Linked by Thom Holwerda on Mon 10th Sep 2012 11:26 UTC, submitted by MOS6510
PDAs, Cellphones, Wireless "The rise of the tablet has heralded changes big and small across the tech ecosystem, from a booming market for cloud storage to the fall of Flash. If the computing industry was a stagnant pond in late 2009, the introduction of tablets a few months later was less akin to a pebble flicked from the shore and more like a boulder hurled from 10 feet up. The ripples have been widespread and lasting." Simple question: if an ordinary user used her laptop to check Facebook, the news, and read a few blogs, and now uses a tablet to do the exact same thing - how much has really changed? Are any of the things mentioned in this article - the rise of HTML5, streaming video, and internet storage - really the result of tablets?
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RE[4]: Comment by MOS6510
by dragos.pop on Tue 11th Sep 2012 11:50 UTC in reply to "RE[3]: Comment by MOS6510"
dragos.pop
Member since:
2010-01-08

I'd argue that smartphones (even before the iPhone) have contributed much more to this "change" we're speaking of. This is especially true for lower income people in developing countries. They'd have never thought of buying a desktop/laptop + home internet connection, but by replacing their old dumbphone (most of these people never had landlines before) with a cheap smartphone and decent prepaid plan, they're at least "connected" like the rest of us now without having to break the bank too much or resort to a cybercafe.


While I do agree that smartphones have contributed to this "change", people in developing countries that could not afford a PC+Internet did not change their dumbphones with smartphones.

Mobile internet is more expensive than home internet and a PC is not so expensive. But I don't know the situation in Africa or rural parts of India for example.

Reply Parent Score: 1

RE[5]: Comment by MOS6510
by Neolander on Tue 11th Sep 2012 12:12 in reply to "RE[4]: Comment by MOS6510"
Neolander Member since:
2010-03-08

I think the OP's point was that in some countries that never had a reliable landline phone infrastructure to begin with, mobile internet connexions can be cheaper, faster, and have more coverage than the wired ones.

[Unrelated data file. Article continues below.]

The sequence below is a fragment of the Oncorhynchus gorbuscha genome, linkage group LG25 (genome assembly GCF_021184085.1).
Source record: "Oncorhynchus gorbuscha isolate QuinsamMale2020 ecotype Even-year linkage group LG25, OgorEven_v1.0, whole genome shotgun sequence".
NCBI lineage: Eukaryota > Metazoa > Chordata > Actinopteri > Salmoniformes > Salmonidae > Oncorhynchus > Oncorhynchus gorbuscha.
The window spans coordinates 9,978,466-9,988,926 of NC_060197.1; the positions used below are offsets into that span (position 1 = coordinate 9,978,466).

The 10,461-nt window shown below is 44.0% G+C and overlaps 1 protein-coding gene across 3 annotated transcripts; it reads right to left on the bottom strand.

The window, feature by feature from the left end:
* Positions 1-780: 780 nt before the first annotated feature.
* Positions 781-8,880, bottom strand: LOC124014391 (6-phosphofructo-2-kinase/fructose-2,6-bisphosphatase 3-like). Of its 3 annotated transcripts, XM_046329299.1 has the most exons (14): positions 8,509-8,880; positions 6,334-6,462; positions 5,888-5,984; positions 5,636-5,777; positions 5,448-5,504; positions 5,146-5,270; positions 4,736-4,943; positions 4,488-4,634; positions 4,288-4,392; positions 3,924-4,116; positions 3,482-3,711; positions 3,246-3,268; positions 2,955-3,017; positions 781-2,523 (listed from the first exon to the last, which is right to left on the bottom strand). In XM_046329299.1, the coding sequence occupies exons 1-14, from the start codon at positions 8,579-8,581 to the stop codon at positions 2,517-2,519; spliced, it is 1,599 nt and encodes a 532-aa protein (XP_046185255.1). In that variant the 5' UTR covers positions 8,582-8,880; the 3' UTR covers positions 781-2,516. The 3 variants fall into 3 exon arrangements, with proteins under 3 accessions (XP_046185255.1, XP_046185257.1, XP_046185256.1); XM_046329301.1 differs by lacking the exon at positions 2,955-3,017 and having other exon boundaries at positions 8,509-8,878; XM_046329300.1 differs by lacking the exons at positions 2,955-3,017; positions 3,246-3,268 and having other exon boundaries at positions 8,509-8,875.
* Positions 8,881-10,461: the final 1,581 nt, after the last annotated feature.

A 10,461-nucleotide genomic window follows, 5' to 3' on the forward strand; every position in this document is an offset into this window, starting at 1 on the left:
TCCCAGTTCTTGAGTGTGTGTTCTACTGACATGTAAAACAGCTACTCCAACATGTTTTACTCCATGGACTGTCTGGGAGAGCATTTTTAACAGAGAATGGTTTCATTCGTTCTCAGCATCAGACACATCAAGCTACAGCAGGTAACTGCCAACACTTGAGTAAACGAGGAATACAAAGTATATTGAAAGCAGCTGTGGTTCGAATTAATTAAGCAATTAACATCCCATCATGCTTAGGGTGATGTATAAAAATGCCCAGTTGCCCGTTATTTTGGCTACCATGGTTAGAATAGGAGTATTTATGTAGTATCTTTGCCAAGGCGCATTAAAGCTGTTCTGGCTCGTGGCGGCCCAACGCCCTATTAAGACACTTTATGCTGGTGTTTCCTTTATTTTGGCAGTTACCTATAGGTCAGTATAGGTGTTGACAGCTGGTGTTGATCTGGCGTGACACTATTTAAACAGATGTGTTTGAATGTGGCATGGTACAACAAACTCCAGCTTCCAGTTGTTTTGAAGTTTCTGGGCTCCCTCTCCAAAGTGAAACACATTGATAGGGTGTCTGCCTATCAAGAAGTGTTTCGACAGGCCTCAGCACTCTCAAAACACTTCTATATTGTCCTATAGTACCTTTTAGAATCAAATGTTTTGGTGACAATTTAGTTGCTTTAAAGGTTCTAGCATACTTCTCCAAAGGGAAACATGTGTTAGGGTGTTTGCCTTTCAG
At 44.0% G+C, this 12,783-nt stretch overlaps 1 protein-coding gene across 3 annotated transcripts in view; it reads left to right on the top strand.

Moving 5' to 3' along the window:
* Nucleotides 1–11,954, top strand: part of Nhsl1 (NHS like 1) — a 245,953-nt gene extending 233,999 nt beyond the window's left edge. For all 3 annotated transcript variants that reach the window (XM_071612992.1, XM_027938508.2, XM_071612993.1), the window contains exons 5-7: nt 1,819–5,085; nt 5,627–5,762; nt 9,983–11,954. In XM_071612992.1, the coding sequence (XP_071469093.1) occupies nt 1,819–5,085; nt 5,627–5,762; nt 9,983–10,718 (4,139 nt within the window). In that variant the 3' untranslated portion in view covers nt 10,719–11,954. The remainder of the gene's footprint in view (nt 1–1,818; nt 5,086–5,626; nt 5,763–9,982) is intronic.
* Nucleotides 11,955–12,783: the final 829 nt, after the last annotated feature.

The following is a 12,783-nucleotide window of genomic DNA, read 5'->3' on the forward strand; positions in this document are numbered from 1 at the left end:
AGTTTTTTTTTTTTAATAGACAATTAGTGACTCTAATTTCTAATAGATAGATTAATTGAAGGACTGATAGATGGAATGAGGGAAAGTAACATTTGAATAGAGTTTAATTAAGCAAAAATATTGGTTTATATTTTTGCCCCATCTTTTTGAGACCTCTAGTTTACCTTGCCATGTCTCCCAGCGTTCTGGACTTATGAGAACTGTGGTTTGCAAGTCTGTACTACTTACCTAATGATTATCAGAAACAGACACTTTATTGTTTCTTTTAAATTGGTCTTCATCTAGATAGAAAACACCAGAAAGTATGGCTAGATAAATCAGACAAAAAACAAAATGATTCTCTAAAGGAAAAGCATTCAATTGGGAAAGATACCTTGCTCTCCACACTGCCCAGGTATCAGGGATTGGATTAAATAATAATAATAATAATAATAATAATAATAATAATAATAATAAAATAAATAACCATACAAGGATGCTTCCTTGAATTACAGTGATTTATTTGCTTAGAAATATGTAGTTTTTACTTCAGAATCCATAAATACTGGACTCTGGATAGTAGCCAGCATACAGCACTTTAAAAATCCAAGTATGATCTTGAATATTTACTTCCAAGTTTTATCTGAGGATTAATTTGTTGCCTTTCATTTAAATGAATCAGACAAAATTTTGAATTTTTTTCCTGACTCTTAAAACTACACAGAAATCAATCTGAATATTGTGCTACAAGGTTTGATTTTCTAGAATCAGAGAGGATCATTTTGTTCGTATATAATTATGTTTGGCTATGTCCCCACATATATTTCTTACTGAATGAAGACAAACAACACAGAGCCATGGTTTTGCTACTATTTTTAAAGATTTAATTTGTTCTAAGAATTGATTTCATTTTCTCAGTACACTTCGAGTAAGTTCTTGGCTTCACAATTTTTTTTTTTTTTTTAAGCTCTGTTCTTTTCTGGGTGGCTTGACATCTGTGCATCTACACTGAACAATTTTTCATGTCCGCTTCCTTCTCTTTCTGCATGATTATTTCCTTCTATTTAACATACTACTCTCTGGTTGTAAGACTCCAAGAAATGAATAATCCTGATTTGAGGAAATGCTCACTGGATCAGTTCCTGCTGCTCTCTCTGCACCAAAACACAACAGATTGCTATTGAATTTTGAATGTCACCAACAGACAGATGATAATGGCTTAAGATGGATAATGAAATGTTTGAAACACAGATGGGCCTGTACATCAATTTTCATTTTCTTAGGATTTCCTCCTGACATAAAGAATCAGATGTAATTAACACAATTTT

Not sure how this makes people ditch PCs for smartphones for everyday internet access though. Even in developing countries, a desktop or laptop with an EDGE/3G connexion sounds like a cheaper and more powerful choice for work.

Reply Parent Score: 2

RE[6]: Comment by MOS6510
by gan17 on Tue 11th Sep 2012 12:30 in reply to "RE[5]: Comment by MOS6510"
gan17 Member since:
2008-06-03

Not sure how this makes people ditch PCs for smartphones for everyday internet access though. Even in developing countries, a desktop or laptop with an EDGE/3G connexion sounds like a cheaper and more powerful choice for work.

That's because you're comparing it to how we (I hate to use the term "power users") use the internet. A lot of people can make do with a lot less.

I'll give you an example.
I currently reside in Singapore. Like many developed countries, we often require people from poorer neighboring nations for many 'hard-graft' jobs. Some time ago, I was at a construction site discussing something with the owners and architect (interior design project) of the building. Noticed a lot of foreign construction workers there, many of whom seemed were Nepalese, I was told. During lunch, one of them was having a VOIP video chat on his smartphone. After which he proceeded to do what looked like checking/replying email. Took a chance and decided to chat with him, hoping he spoke some English, and turned out he did. He said he was communicating with his wife, who also was using a mobile connection. Told me that it was just too expensive to get a laptop, and it was risky since he shared a flat with other workers he didn't really know. He said he paid approximately $SG60 a month for data and calls (phone cost SG$40 with the plan - 2yrs). Hardly went above that rate per month since his needs seemed to fit within the data limit, and he used wifi from restaurants and public-service areas whenever possible. Said his wife did the same. Seems they still use some form of ADSL in Nepal which requires a land-line subscription, which according to him, is simply impossible for most lower-income people there. He told me he even managed to improve his English and pick up some Mandarin just by surfing and using some apps from the Android market. He did admit that it was still pretty expensive for most people in Nepal to own a smartphone + data plan, but it was a cost he was willing to bear (since he sent money home) to hear his family's voices, and it was still much, much cheaper than getting a home internet connection over there.

I doubt he cares if he's running Gingerbean or Jelly Bong, I doubt he torrents Japanese cartoon-porn by the terrabyte, and I'm pretty sure he doesn't need to compile stuff. But that budget smartphone has become his internet-capable computer now. An internet-capable computer he'd have never had if computers were still the traditional computers (desktops/laptops) you and I do most of our work on.

Edited 2012-09-11 12:40 UTC

Reply Parent Score: 3